It is common wisdom that driving in the rain is harder, but does it really lead to more car accidents? Every year in the U.S., there are approximately 5,870,000 accidents and of those, 23% or 1,300,000 are due to bad weather. Digging deeper into the data, we find that 16% of injury crashes and 13% of fatal crashes involve wet pavement or rain specifically.
There was an unfortunate bus crash by a double-decker Megabus en route from Atlanta to Indiana yesterday and police are reporting that 35 passengers have been taken to the hospital. The preliminary reports are that the wire guardrail kept the bus from veering into oncoming traffic and saved countless more lives.
We had a very unusual potential client call in last week. He was the victim of a "road rage" attack in downtown Atlanta by another driver and was inquiring about his legal rights and who would pay for the medical bills. In the particular case, another driver became enraged and cut across a double yellow line and then turned in front of the victim's vehicle, scraping the bumper and bringing both vehicles to a stop.
What is the unicorn of insurance coverage? Stacked personal lines liability insurance
In typical analysis of liability insurance coverage and whether and how they stack, most of the answers are negative. An example would be a car accident caused by a driver with $25,000 in liability coverage. A due diligence examination of the other potential coverages would include inquiring about whether there are additional liability insurance coverages in play. Typical car insurance policies provide coverage to the named insured as well as to any relatives residing in the same household. In analyzing whether that other insurance would stack on top of the liability policy covering the tortfeasor driver you also have to look at the owned vehicle language. While the policy grants coverage to the resident relative, the police strips away the liability coverage if the driver is driving an owned vehicle!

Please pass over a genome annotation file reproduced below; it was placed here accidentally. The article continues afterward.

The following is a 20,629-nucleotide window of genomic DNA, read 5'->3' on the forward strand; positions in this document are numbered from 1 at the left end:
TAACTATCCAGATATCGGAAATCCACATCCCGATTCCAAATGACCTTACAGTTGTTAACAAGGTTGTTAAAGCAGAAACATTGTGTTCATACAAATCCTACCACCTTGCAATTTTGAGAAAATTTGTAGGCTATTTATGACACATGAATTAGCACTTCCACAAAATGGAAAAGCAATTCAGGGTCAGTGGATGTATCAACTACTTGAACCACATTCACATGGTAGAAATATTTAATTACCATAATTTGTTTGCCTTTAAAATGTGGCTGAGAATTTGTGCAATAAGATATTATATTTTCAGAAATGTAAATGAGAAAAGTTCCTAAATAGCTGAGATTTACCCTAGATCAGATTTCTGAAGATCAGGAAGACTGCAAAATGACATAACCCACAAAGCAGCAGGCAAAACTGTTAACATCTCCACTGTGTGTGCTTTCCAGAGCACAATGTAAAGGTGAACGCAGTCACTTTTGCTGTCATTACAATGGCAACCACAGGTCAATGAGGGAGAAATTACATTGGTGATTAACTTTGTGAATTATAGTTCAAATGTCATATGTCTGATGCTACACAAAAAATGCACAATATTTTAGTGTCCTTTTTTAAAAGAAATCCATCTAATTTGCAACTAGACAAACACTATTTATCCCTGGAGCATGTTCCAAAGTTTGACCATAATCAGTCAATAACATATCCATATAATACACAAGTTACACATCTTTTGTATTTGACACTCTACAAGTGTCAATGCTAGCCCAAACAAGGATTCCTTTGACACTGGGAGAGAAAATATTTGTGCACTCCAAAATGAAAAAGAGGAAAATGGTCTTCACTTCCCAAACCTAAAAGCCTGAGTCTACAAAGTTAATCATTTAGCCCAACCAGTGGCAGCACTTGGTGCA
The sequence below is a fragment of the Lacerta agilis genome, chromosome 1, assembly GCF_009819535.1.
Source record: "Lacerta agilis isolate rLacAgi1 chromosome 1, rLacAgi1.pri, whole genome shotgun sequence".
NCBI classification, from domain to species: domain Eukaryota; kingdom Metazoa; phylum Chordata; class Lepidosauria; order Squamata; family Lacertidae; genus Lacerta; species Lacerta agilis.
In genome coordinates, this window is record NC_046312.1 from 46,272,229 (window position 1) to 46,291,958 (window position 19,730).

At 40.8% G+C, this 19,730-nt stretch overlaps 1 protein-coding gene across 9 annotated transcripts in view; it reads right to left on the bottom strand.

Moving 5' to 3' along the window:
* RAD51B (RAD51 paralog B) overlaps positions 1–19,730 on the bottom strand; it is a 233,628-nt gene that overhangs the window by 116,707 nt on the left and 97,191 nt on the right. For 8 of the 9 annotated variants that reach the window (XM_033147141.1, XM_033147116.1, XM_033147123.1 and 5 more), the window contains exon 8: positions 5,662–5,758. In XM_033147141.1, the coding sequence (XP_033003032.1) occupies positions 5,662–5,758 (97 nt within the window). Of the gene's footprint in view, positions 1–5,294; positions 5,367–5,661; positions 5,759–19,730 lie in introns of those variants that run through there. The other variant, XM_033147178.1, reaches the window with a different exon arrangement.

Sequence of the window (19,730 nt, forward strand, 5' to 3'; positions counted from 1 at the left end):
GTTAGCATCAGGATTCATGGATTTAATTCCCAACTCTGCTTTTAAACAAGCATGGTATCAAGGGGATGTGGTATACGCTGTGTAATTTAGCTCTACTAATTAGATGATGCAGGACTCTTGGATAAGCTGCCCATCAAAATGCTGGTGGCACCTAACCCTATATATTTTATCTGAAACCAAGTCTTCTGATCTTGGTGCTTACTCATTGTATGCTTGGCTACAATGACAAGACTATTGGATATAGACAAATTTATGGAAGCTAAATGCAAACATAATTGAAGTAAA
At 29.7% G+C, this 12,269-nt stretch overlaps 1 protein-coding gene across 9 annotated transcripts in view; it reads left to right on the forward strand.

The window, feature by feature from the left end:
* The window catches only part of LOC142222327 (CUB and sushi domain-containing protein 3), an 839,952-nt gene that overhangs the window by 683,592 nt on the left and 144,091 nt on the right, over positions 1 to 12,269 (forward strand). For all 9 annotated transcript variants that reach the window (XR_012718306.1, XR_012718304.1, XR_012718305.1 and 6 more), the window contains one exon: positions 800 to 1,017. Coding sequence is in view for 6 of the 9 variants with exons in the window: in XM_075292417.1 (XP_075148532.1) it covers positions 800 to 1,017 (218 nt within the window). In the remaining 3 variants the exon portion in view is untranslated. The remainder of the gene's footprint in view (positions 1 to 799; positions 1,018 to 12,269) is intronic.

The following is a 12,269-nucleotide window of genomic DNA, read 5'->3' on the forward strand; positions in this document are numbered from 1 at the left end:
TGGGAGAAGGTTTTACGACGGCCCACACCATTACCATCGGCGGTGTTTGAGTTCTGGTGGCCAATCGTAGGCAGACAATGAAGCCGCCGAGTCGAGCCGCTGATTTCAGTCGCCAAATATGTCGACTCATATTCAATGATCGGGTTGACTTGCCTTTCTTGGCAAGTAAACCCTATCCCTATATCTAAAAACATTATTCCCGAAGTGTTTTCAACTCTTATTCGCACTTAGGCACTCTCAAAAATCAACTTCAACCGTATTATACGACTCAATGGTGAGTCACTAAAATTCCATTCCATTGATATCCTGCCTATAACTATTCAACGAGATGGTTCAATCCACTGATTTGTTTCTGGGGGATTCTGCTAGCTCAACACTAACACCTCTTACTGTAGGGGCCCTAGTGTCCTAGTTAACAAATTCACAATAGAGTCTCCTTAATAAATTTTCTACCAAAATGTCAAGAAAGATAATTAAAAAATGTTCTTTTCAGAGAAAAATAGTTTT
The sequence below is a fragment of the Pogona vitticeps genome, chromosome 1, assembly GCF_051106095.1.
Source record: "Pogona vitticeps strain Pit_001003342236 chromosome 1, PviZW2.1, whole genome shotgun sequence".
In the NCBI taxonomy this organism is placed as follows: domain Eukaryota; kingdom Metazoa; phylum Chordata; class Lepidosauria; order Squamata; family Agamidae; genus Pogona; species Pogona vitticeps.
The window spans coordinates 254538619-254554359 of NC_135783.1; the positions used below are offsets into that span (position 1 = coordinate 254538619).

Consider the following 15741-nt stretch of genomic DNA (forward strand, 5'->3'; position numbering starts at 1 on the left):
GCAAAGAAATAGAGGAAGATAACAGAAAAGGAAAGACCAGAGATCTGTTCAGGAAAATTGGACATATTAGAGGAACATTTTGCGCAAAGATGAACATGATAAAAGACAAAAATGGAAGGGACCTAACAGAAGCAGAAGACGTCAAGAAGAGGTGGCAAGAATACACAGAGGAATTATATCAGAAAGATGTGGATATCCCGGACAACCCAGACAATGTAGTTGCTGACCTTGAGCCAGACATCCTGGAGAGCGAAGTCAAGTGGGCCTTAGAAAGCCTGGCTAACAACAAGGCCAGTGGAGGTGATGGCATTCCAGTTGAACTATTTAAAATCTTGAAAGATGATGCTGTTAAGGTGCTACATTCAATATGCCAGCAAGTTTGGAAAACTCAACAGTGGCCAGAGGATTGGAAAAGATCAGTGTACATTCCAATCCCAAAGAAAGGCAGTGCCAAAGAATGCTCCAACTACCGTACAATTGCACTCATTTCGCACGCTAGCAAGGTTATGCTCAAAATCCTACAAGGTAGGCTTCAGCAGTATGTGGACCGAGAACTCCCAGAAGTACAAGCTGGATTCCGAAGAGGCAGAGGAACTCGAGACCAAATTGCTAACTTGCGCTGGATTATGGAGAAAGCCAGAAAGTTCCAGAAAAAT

While the subject of “conflict of laws” has caused generations of law students’ eyes to glaze over, the practical applications of deciding what jurisdiction’s law applies in a given situation can often make or break a case. For the personal injury lawyer, these issues can come up frequently in the context of uninsured motorist (UM) insurance contracts drafted in other states.
In 2010, a 6 year old girl sittin near home plate at Braves Stadium suffered skull fractures when she was struck by a foul ball off of Melky Cabrera's bat. The seats she was in have no safety netting and her parents filed a lawsuit claiming the stadium owners were negligent for that omission.
On the news this morning was the story of a second story metal deck collapsing and injuring five tenants at Northeast Plaza Apartments off Buford Highway. Having worked on 5 deck collapse cases at apartments and private homes over the years, I can say it is rarely an overloading issue and usually the result of years of negligently deferred maintenance.
We often get calls from upset Georgians asking whether they can sue for purely emotional damages without a physical injury and the answer is usually, "no." The State of Georgia for over 100 years has decided to draw a bright line distinction between a claim flowing from a physical injury to claims flowing purely from shock, horror, fear or harassment. The public policy behind this thinking is that in the face of a gruesome accident on a street corner, one might have 20 passersby, each filing a lawsuit claiming emotional damages. To ward off this scenario, Georgia Courts fashioned the "impact rule." With the recent Court of Appeals decision in Oliver v. McDade rendered in July 2014, that may all be changing.
We talk to a lot of Georgians after they have a car accident and a common question is; "if I report the accident to my car insurance company, won't my rates go up?" The answer is a little complicated.
Over the last few months, an exceptional number of callers have told me that they received calls soon after their car accident and the insurance company was offering to pay their medical bills up to a certain dollar amount and then $500 on top of that. We have seen GEICO, Progressive and Nationwide doing this.
A Gwinnett County jury returned a $2.5 million dollar verdict for the death of a young man who was ejected when a vehicle involved in a drag race crashed into a tree. Cases like this involving two alleged wrongdoers and the argument that the victim accepted the risk of their own death are always complex. Let's break this one down.
DUI/DWI in GEORGIA
SERIOUS OFFENSE, SERIOUS PENALTIES
Over the last decade Georgia has understandably gotten tough on DUIs. The results have been higher arrest rates and lower alcohol impaired driving fatalities. According to the Governor’s Office of Highway Safety, alcohol related fatalities in Georgia dropped from a high of 454 in 2007 to 277 in 2011. With local police and highway patrol putting such an emphasis on seeking out impaired drivers, it’s important to understand DUI/DWI laws in Georgia.